Early in 2016, Chandigarh’s Dub Sharma remixed student leader Kanhaiya Kumar’s Azadi chant to create a powerful track that put a spring in the step of Indian protestors – and just about anyone looking for an infectious beat to dance to.

The track was released shortly after the chaos at Delhi’s Jawaharlal Nehru University, when Kumar and other leaders of the student union were arrested after slogans that were purportedly anti-national were allegedly shouted at an event on campus. Kumar was brutally assaulted by lawyers when he was in detention.

His triumphant speech at the university upon his release weeks later reminded Indians of the freedoms we must still obtain, seven decades after Independence: from poverty, feudalism, capitalism, Brahmanism, the grip of the Sangh Parivar and of the casteist, patriarchal values contained in the ancient Manusmriti text.

Though it has now come to be associated with Kumar, the Azadi chant actually originated across the border. Feminist Kamla Bhasin heard a version of it when she visited Pakistan in 1984 and began to riff off it at rallies in India.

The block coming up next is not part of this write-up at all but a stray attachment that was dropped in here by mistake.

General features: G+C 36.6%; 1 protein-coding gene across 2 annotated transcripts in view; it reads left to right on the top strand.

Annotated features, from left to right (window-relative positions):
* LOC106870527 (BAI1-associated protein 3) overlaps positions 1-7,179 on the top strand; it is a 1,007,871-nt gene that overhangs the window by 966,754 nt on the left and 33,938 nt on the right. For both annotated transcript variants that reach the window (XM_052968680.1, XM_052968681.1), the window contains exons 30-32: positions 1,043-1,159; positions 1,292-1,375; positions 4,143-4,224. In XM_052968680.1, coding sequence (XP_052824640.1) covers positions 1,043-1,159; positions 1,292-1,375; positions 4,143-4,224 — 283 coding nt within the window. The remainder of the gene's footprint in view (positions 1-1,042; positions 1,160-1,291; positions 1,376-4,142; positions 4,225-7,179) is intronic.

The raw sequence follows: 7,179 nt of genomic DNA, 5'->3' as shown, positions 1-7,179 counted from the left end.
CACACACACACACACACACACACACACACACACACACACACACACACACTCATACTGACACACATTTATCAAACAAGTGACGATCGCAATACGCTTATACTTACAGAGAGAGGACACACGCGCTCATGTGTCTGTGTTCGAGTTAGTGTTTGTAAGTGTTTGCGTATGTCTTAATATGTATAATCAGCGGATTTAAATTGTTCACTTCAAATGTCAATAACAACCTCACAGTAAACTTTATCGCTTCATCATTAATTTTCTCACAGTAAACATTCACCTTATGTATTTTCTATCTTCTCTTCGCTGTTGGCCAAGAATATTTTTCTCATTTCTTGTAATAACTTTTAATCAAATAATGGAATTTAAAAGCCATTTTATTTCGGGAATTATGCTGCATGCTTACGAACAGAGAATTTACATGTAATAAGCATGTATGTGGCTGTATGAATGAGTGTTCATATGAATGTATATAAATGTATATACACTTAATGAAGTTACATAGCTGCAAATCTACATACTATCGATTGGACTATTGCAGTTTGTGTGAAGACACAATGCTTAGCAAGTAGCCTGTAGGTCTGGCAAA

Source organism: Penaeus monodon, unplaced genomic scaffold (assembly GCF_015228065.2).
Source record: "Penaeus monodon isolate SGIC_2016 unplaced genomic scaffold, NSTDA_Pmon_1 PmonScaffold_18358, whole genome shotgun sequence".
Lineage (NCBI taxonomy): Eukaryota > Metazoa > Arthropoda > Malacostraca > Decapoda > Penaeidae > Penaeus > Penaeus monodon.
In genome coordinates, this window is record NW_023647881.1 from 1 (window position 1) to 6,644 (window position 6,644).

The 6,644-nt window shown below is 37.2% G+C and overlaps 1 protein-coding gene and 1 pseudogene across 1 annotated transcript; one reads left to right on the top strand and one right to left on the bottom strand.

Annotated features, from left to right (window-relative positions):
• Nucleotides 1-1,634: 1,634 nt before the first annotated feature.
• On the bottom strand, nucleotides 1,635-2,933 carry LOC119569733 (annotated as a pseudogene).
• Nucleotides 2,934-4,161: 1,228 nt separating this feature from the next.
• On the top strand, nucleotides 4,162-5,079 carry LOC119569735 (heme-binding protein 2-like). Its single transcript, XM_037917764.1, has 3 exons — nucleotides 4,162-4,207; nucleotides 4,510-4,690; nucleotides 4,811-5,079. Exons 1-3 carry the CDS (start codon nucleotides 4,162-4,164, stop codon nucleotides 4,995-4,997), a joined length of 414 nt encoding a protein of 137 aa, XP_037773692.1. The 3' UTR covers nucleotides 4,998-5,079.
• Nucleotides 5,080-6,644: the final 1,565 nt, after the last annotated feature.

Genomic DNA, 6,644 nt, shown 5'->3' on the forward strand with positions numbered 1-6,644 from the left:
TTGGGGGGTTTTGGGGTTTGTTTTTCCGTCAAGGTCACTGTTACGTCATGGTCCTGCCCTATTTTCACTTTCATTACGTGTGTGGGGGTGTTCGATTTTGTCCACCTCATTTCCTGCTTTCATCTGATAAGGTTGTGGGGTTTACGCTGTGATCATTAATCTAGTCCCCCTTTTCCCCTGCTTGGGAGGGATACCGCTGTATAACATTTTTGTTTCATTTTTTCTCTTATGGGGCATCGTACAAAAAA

Early in 2019, Dub Sharma produced another take on the chant, for the film Gully Boy, about a rapper in a Mumbai slum.

In December 2016, the musician wrote a blog post explaining how his track came to be created.

“People don’t want to talk about ‘freedom’ properly because it is very convenient not to,” he wrote. “Even though most of them know how big this problem is but choose to stay lazy when it comes to expressing themselves. We need to talk about freedom as much as we can. We need to wake the lazy ones up. This isn’t the time to do what’s easy, it is the time to do what is needed.”

He added: “Amidst all this, i believe we as artists have a role to play. we should make content that helps amplify the reality so people cannot ignore it anymore.”

Read all the articles in the Art of Resistance series here.